From: "Cook" 
Date: Sat, 5 Jul 2008 09:59:04 +0900
To: "Perry Bezanis" 

Dear Perry,

from the perspective of human psychology, I think you are on to [below] the 
MAIN ISSUE!... The terminology is still debated and uncertain - and worth 
spending our time on - but it is certainly higher-order relations of some kind. 
What is amazing to me is how so many of the hard-headed scientists in 
psychology are reluctant to face the higher-order topics... and want (it seems 
to me, rather desperately) to cling to quite low-level phenomena in trying to 
explain higher-level phenomena. I sympathize with that approach, in general, 
but am convinced that specifically 3-body (3-cue) effects need to be addressed -
 and not pretend that 3-body effects can be explained as the sum of multiple 
2-body effects. I think we have shown that in the realm of harmony perception, 
but there are many other topics of higher-order perception/cognition that still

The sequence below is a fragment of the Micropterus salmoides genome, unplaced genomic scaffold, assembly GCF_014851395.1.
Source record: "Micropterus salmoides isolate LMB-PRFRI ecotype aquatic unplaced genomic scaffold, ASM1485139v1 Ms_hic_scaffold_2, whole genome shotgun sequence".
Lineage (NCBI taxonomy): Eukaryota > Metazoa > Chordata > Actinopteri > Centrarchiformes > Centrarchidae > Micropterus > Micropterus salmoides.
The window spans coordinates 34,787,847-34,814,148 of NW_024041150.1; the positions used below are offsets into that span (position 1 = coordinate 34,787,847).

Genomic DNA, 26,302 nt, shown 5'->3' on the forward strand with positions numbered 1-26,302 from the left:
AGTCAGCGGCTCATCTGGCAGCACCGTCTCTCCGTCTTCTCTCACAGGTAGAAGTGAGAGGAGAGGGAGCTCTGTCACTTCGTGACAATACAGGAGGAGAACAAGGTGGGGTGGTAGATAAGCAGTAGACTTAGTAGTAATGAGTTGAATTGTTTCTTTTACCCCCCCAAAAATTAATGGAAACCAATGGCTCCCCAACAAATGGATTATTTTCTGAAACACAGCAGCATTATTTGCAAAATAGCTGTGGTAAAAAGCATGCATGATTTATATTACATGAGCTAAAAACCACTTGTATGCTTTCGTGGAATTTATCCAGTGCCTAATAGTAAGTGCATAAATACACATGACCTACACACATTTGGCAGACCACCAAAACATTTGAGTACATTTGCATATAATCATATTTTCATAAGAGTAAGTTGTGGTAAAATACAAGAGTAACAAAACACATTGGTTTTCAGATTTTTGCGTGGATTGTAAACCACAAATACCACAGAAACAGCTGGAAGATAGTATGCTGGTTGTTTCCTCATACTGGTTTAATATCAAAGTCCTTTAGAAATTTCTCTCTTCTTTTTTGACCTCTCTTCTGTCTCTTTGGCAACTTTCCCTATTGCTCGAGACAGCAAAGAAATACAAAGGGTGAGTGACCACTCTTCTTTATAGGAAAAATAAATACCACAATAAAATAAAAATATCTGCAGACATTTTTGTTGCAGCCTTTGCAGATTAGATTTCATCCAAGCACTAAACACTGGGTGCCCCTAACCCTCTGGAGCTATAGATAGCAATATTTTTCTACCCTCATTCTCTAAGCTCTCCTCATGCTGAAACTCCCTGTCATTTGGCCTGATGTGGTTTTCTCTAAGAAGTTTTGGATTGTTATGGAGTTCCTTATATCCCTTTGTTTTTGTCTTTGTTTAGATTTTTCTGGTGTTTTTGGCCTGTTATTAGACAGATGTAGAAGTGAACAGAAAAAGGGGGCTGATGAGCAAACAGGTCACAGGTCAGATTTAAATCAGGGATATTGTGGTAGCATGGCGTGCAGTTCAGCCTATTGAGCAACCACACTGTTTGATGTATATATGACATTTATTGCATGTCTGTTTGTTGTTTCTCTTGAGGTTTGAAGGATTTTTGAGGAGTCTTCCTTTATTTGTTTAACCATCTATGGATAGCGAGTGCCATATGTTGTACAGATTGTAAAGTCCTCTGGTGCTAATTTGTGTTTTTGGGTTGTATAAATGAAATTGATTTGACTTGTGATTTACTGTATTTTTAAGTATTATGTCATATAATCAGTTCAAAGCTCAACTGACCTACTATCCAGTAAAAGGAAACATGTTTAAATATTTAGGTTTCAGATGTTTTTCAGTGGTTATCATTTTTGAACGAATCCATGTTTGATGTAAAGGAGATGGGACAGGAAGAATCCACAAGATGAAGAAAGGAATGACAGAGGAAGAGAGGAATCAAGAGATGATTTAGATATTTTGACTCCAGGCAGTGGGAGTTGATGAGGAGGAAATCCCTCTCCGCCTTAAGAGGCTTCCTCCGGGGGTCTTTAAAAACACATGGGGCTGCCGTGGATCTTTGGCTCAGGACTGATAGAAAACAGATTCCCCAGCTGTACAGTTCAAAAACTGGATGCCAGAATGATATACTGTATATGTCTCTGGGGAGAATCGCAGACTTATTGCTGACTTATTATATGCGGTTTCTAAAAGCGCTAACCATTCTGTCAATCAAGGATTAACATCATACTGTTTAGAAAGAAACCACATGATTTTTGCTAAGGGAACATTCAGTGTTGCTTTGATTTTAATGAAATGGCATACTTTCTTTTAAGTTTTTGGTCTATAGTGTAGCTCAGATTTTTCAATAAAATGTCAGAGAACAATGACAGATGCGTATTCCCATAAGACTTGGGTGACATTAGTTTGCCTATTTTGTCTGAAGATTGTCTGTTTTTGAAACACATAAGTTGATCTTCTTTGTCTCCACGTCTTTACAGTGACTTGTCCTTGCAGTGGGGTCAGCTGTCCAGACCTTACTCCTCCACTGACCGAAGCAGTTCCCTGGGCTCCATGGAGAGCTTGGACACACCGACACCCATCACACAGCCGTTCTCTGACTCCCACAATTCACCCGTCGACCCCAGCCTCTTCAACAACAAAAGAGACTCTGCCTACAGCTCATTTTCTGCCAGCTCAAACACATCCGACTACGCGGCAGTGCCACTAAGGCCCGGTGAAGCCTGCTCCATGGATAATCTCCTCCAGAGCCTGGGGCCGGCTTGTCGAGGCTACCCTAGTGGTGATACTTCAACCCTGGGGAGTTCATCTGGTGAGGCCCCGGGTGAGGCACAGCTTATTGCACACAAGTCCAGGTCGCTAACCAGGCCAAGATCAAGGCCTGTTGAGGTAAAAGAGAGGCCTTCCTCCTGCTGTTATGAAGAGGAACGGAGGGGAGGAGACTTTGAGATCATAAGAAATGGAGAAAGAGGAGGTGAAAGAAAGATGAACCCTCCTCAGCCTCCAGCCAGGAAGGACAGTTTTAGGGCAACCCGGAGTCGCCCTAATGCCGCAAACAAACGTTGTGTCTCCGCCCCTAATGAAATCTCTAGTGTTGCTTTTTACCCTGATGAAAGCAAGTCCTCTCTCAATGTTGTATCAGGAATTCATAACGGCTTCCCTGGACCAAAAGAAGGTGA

need to be addressed in a similar manner.

I will spend some time reading your homepage and get back to you!


----- Original Message ----- From: "Perry Bezanis" 
To: "Norman D. Cook" 
Cc: "Marco Iacoboni" ; "Erik Jay" ; 
"Frederick L. Coolidge" ; "Dave Scholler" 
; "Kay Stenberg" 
Sent: Saturday, July 05, 2008 6:01 AM
Subject: [rr] The Psychoacoustics of Harmony Perception -American Scientist -

> To: Norman D. Cook 
> and Takefumi Hayashi
> Others: FYI
> Your excellent article helped _immensely_ in my own arguments regarding the 
idea of relationals(* -below) and their successively higher-order role in 
evolving man's speech _and music_. As briefly as I can-
> 1 - Virtually all 'successively higher-order evolution' has been marked by 
'successively higher-order capability for response to successively higher-order 
relational properties of the environment'(*).
> 2 - Frequency and 'rhythm' then, were principals of such relationals in the 
eventual registration and 'use' of sound as generally manifest from first cold-
blooded vertebrates 'upward'.